After this second theory, I knew which one was coming: correspondence. This theory holds that a belief is true if it corresponds to objective reality. Fr. Koterski asked what theory would require that ump to go to video replay to determine the call. Just like Messi’s disallowed goal, the ump could slow down, freeze, zoom in on the position of the players foot when the first baseman catches the ball. The ump could then alter or confirm his call with greater certainty that it corresponds to what really happened in that play.
Fr. Koterski asked me which theory I think is best. And without hesitation I said this third one: correspondence theory. I think the gift of rationality helps us to arrive at genuine knowledge of reality, even if that knowledge is necessarily limited. The correspondence theory of truth gives objective grounds for ethics especially, since the other two theories can easily give rise to a sort of relativism I believe to be harmful.1
So, why do I have a problem with VAR?
The technology was only introduced to the big European leagues in the 2019-2020 season. And I feel like it disrupts the flow of the game. Every goal gets second guessed. No celebration is free of that gut-fear it will get overturned upon review. It used to be that a player simply glanced over his shoulder to make sure the sideline referee wasn’t holding up his flag indicating an offsides ruling. No flag? Go nuts. Do a backflip or something. Now, VAR measures in inches, sometimes what even looks like centimeters to determine a player wasn’t offsides. Doing a backflip only to have your goal overturned makes you look dumb.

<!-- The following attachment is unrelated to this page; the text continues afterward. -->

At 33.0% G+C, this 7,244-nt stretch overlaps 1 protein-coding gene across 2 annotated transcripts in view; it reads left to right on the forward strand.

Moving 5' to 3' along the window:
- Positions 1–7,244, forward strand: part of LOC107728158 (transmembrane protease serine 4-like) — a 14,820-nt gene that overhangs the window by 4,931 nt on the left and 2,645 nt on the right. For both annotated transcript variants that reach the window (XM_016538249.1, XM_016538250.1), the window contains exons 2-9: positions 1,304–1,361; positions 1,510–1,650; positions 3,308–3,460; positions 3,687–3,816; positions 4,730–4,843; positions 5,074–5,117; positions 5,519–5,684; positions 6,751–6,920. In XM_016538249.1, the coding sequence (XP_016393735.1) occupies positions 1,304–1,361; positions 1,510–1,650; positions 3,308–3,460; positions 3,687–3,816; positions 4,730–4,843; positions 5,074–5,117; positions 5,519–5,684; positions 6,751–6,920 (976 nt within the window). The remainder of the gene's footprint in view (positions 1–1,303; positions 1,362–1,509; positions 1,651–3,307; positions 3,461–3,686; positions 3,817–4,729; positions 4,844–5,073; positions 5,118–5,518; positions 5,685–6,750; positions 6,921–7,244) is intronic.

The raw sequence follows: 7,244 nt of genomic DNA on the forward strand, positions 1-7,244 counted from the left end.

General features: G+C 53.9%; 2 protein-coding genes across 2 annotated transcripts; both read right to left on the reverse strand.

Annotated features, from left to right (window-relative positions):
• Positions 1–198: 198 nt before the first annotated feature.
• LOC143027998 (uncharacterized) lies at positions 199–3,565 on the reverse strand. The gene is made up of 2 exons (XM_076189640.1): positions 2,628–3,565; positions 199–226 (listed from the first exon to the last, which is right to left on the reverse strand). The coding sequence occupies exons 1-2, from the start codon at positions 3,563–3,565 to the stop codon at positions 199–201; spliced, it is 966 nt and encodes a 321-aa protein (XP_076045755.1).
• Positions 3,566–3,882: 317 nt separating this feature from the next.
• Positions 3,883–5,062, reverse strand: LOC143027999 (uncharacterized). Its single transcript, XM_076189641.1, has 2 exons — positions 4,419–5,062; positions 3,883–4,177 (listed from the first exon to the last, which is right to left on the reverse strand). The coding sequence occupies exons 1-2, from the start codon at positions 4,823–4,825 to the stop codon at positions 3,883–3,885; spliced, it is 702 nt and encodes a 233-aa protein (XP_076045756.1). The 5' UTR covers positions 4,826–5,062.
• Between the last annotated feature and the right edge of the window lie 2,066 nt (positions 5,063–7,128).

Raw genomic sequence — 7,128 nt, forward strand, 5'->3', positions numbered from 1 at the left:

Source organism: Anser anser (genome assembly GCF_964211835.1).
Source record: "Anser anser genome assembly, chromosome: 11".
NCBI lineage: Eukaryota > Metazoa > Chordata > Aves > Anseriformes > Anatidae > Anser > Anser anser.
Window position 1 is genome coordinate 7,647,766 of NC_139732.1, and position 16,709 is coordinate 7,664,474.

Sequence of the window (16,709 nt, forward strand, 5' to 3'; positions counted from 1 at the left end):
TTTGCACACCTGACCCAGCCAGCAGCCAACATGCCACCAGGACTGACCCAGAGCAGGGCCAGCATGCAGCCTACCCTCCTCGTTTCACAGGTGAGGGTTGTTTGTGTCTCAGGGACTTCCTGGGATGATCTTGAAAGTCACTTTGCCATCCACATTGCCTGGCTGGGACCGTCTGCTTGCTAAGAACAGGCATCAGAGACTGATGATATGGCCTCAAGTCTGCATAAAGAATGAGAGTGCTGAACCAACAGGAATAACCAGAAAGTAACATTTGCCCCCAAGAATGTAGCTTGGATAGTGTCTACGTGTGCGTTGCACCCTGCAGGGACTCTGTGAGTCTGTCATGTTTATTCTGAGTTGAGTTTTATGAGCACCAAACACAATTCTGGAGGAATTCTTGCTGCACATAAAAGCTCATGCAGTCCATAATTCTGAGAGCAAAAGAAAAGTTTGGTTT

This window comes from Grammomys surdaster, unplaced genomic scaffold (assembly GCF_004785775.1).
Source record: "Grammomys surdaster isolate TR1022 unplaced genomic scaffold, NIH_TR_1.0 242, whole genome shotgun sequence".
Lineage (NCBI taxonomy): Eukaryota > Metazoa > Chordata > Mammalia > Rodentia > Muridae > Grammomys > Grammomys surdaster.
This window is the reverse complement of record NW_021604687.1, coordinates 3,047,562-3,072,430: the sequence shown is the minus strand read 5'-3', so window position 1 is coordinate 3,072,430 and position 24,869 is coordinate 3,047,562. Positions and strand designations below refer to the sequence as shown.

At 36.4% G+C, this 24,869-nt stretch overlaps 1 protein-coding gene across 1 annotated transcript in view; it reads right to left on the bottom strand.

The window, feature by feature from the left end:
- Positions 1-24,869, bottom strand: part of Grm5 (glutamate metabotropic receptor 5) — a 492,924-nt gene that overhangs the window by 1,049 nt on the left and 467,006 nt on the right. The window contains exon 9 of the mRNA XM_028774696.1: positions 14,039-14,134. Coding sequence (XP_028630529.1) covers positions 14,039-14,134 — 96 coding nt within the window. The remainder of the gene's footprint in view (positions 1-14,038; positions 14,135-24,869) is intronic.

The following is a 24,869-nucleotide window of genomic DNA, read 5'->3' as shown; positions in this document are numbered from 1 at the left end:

Even worse, just last week, Messi had a goal he scored for the Argentina national team called back because of a missed foul call on the other side of the pitch 27 seconds before the goal. TWENTY SEVEN SECONDS. Where do we draw the line?
I guess my real problem with VAR is that it makes the game feel less human. Even when the team I’m rooting for benefits from a VAR review, there’s still a bitter taste to it. I know my squad will be on the receiving end eventually.
Perhaps this is analogous to why people don’t prefer the correspondence theory of truth in day-to-day living? Even if I have (or claim) access to objective truths, whether they be in the realm of religion or sexual ethics or politics, that doesn’t resolve the fact that human life is often much messier than I want it to be. Maybe people don’t like the correspondence theory of truth not because it feels less human, but less humane.
That doesn’t mean the correspondence theory isn’t the one we should be operating from. I personally think it’s our safest bet. And feelings aren’t always the most reliable things upon which to build an entire worldview. But what Fr. Koterski meant to show me by using the example of baseball is that we necessarily operate under different truth theories depending on the situation we’re in.
My dislike of VAR gives me cause to step back and consider how the truths I give credence to might not be the easiest to accept for some other person, team, group, or religion. It might actually go against their own truth claims.
And even if a close inspection gives me the satisfaction of being “in the right” at some time or another, I have the foreboding knowledge that my team, my group, myself will eventually be on the receiving end of a foul call, will have a goal disallowed, will commit an action that doesn’t align with God’s vision of the world. And that knowledge will keep me from doing any celebratory backflips.